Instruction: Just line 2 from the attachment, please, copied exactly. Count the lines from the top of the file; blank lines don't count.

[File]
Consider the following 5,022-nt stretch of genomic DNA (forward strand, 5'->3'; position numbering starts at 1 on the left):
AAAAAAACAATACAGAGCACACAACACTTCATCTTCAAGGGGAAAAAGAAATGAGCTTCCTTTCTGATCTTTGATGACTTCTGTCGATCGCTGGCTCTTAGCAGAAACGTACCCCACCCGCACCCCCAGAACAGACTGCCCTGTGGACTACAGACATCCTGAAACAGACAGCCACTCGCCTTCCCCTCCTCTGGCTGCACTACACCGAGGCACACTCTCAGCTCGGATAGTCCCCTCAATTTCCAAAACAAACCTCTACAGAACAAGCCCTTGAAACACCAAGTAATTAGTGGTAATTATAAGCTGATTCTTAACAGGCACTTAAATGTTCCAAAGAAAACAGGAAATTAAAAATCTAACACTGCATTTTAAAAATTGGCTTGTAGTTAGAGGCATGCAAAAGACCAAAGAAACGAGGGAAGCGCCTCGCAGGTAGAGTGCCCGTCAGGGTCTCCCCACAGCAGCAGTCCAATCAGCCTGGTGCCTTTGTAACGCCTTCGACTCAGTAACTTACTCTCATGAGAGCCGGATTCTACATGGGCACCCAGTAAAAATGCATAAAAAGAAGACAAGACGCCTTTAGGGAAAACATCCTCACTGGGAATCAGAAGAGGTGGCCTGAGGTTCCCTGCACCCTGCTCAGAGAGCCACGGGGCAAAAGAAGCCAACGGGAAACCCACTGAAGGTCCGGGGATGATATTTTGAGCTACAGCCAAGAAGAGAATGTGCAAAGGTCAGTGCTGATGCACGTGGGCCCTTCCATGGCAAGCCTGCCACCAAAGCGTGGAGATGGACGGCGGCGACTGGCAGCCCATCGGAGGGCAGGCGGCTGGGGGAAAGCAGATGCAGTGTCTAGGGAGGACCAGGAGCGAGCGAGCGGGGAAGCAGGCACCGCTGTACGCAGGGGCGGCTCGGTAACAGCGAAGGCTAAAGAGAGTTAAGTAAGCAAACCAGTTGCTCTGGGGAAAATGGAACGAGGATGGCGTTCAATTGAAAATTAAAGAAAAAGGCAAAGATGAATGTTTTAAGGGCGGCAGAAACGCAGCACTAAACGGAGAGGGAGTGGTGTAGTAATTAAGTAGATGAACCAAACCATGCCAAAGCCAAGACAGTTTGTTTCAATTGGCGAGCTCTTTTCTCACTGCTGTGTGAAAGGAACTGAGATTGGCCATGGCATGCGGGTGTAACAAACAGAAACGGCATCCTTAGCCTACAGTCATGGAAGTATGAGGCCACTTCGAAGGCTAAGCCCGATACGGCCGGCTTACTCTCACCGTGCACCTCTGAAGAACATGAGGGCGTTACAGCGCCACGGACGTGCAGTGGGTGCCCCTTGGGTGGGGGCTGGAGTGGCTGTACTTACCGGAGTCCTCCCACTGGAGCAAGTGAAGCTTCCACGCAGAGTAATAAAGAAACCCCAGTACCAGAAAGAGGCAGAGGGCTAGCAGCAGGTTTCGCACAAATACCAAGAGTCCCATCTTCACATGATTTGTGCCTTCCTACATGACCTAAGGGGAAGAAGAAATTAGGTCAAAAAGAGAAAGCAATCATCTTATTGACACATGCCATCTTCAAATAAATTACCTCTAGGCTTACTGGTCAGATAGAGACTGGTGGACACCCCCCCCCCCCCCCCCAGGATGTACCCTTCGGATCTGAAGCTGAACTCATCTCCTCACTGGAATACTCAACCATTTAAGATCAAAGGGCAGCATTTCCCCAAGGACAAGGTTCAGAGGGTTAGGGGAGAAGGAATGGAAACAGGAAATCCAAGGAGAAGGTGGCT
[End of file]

AAAAAAACAATACAGAGCACACAACACTTCATCTTCAAGGGGAAAAAGAAATGAGCTTCCTTTCTGATCTTTGATGACTTCTGTCGATCGCTGGCTCTTAGCAGAAACGTACCCCACCCGCACCCCCAGAACAGACTGCCCTGTGGACTACAGACATCCTGAAACAGACAGCCACTCGCCTTCCCCTCCTCTGGCTGCACTACACCGAGGCACACTCTCAGCTCGGATAGTCCCCTCAATTTCCAAAACAAACCTCTACAGAACAAGCCCTTGAAACACCAAGTAATTAGTGGTAATTATAAGCTGATTCTTAACAGGCACTTAAATGTTCCAAAGAAAACAGGAAATTAAAAATCTAACACTGCATTTTAAAAATTGGCTTGTAGTTAGAGGCATGCAAAAGACCAAAGAAACGAGGGAAGCGCCTCGCAGGTAGAGTGCCCGTCAGGGTCTCCCCACAGCAGCAGTCCAATCAGCCTGGTGCCTTTGTAACGCCTTCGACTCAGTAACTTACTCTCATGAGAGCCGGATTCTACATGGGCACCCAGTAAAAATGCATAAAAAGAAGACAAGACGCCTTTAGGGAAAACATCCTCACTGGGAATCAGAAGAGGTGGCCTGAGGTTCCCTGCACCCTGCTCAGAGAGCCACGGGGCAAAAGAAGCCAACGGGAAACCCACTGAAGGTCCGGGGATGATATTTTGAGCTACAGCCAAGAAGAGAATGTGCAAAGGTCAGTGCTGATGCACGTGGGCCCTTCCATGGCAAGCCTGCCACCAAAGCGTGGAGATGGACGGCGGCGACTGGCAGCCCATCGGAGGGCAGGCGGCTGGGGGAAAGCAGATGCAGTGTCTAGGGAGGACCAGGAGCGAGCGAGCGGGGAAGCAGGCACCGCTGTACGCAGGGGCGGCTCGGTAACAGCGAAGGCTAAAGAGAGTTAAGTAAGCAAACCAGTTGCTCTGGGGAAAATGGAACGAGGATGGCGTTCAATTGAAAATTAAAGAAAAAGGCAAAGATGAATGTTTTAAGGGCGGCAGAAACGCAGCACTAAACGGAGAGGGAGTGGTGTAGTAATTAAGTAGATGAACCAAACCATGCCAAAGCCAAGACAGTTTGTTTCAATTGGCGAGCTCTTTTCTCACTGCTGTGTGAAAGGAACTGAGATTGGCCATGGCATGCGGGTGTAACAAACAGAAACGGCATCCTTAGCCTACAGTCATGGAAGTATGAGGCCACTTCGAAGGCTAAGCCCGATACGGCCGGCTTACTCTCACCGTGCACCTCTGAAGAACATGAGGGCGTTACAGCGCCACGGACGTGCAGTGGGTGCCCCTTGGGTGGGGGCTGGAGTGGCTGTACTTACCGGAGTCCTCCCACTGGAGCAAGTGAAGCTTCCACGCAGAGTAATAAAGAAACCCCAGTACCAGAAAGAGGCAGAGGGCTAGCAGCAGGTTTCGCACAAATACCAAGAGTCCCATCTTCACATGATTTGTGCCTTCCTACATGACCTAAGGGGAAGAAGAAATTAGGTCAAAAAGAGAAAGCAATCATCTTATTGACACATGCCATCTTCAAATAAATTACCTCTAGGCTTACTGGTCAGATAGAGACTGGTGGACACCCCCCCCCCCCCCCCCAGGATGTACCCTTCGGATCTGAAGCTGAACTCATCTCCTCACTGGAATACTCAACCATTTAAGATCAAAGGGCAGCATTTCCCCAAGGACAAGGTTCAGAGGGTTAGGGGAGAAGGAATGGAAACAGGAAATCCAAGGAGAAGGTGGCT